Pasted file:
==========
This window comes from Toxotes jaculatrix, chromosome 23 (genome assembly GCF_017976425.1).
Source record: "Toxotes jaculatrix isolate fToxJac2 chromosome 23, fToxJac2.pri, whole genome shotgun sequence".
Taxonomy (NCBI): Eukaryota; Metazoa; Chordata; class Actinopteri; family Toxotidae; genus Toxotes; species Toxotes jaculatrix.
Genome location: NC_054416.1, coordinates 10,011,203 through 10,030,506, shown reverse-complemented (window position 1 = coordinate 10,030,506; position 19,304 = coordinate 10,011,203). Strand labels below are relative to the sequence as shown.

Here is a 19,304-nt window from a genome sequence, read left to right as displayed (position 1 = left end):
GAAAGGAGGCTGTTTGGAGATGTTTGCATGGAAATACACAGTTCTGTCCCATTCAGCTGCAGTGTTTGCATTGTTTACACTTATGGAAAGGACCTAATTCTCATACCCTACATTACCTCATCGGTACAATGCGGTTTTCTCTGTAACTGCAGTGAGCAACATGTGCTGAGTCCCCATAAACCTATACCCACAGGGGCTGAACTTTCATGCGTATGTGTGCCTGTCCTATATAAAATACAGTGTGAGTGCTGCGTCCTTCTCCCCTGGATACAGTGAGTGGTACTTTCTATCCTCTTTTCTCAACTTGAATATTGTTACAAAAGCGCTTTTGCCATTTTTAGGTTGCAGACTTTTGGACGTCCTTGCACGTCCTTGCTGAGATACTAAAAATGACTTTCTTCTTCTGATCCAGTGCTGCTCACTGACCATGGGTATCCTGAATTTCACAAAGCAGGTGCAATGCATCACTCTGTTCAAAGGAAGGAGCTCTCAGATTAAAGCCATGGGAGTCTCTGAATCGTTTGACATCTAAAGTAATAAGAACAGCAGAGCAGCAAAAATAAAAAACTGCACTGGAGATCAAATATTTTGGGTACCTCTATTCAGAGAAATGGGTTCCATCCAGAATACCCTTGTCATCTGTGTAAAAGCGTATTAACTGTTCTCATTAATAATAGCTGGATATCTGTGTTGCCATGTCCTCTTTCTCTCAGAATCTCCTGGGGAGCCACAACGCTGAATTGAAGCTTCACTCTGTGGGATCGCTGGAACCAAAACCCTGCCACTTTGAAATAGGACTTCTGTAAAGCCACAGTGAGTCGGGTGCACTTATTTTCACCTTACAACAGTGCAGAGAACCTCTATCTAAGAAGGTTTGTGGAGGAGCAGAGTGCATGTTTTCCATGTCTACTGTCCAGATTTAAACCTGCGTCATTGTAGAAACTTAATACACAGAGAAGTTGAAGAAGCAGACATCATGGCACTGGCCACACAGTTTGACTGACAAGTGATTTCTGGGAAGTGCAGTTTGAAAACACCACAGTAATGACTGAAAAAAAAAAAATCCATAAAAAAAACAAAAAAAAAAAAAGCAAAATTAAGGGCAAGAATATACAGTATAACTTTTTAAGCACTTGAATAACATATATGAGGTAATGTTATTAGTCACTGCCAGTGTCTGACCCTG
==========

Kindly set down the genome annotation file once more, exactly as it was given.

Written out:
This window comes from Toxotes jaculatrix, chromosome 23 (genome assembly GCF_017976425.1).
Source record: "Toxotes jaculatrix isolate fToxJac2 chromosome 23, fToxJac2.pri, whole genome shotgun sequence".
Taxonomy (NCBI): Eukaryota; Metazoa; Chordata; class Actinopteri; family Toxotidae; genus Toxotes; species Toxotes jaculatrix.
Genome location: NC_054416.1, coordinates 10,011,203 through 10,030,506, shown reverse-complemented (window position 1 = coordinate 10,030,506; position 19,304 = coordinate 10,011,203). Strand labels below are relative to the sequence as shown.

Here is a 19,304-nt window from a genome sequence, read left to right as displayed (position 1 = left end):
GAAAGGAGGCTGTTTGGAGATGTTTGCATGGAAATACACAGTTCTGTCCCATTCAGCTGCAGTGTTTGCATTGTTTACACTTATGGAAAGGACCTAATTCTCATACCCTACATTACCTCATCGGTACAATGCGGTTTTCTCTGTAACTGCAGTGAGCAACATGTGCTGAGTCCCCATAAACCTATACCCACAGGGGCTGAACTTTCATGCGTATGTGTGCCTGTCCTATATAAAATACAGTGTGAGTGCTGCGTCCTTCTCCCCTGGATACAGTGAGTGGTACTTTCTATCCTCTTTTCTCAACTTGAATATTGTTACAAAAGCGCTTTTGCCATTTTTAGGTTGCAGACTTTTGGACGTCCTTGCACGTCCTTGCTGAGATACTAAAAATGACTTTCTTCTTCTGATCCAGTGCTGCTCACTGACCATGGGTATCCTGAATTTCACAAAGCAGGTGCAATGCATCACTCTGTTCAAAGGAAGGAGCTCTCAGATTAAAGCCATGGGAGTCTCTGAATCGTTTGACATCTAAAGTAATAAGAACAGCAGAGCAGCAAAAATAAAAAACTGCACTGGAGATCAAATATTTTGGGTACCTCTATTCAGAGAAATGGGTTCCATCCAGAATACCCTTGTCATCTGTGTAAAAGCGTATTAACTGTTCTCATTAATAATAGCTGGATATCTGTGTTGCCATGTCCTCTTTCTCTCAGAATCTCCTGGGGAGCCACAACGCTGAATTGAAGCTTCACTCTGTGGGATCGCTGGAACCAAAACCCTGCCACTTTGAAATAGGACTTCTGTAAAGCCACAGTGAGTCGGGTGCACTTATTTTCACCTTACAACAGTGCAGAGAACCTCTATCTAAGAAGGTTTGTGGAGGAGCAGAGTGCATGTTTTCCATGTCTACTGTCCAGATTTAAACCTGCGTCATTGTAGAAACTTAATACACAGAGAAGTTGAAGAAGCAGACATCATGGCACTGGCCACACAGTTTGACTGACAAGTGATTTCTGGGAAGTGCAGTTTGAAAACACCACAGTAATGACTGAAAAAAAAAAAATCCATAAAAAAAACAAAAAAAAAAAAAGCAAAATTAAGGGCAAGAATATACAGTATAACTTTTTAAGCACTTGAATAACATATATGAGGTAATGTTATTAGTCACTGCCAGTGTCTGACCCTG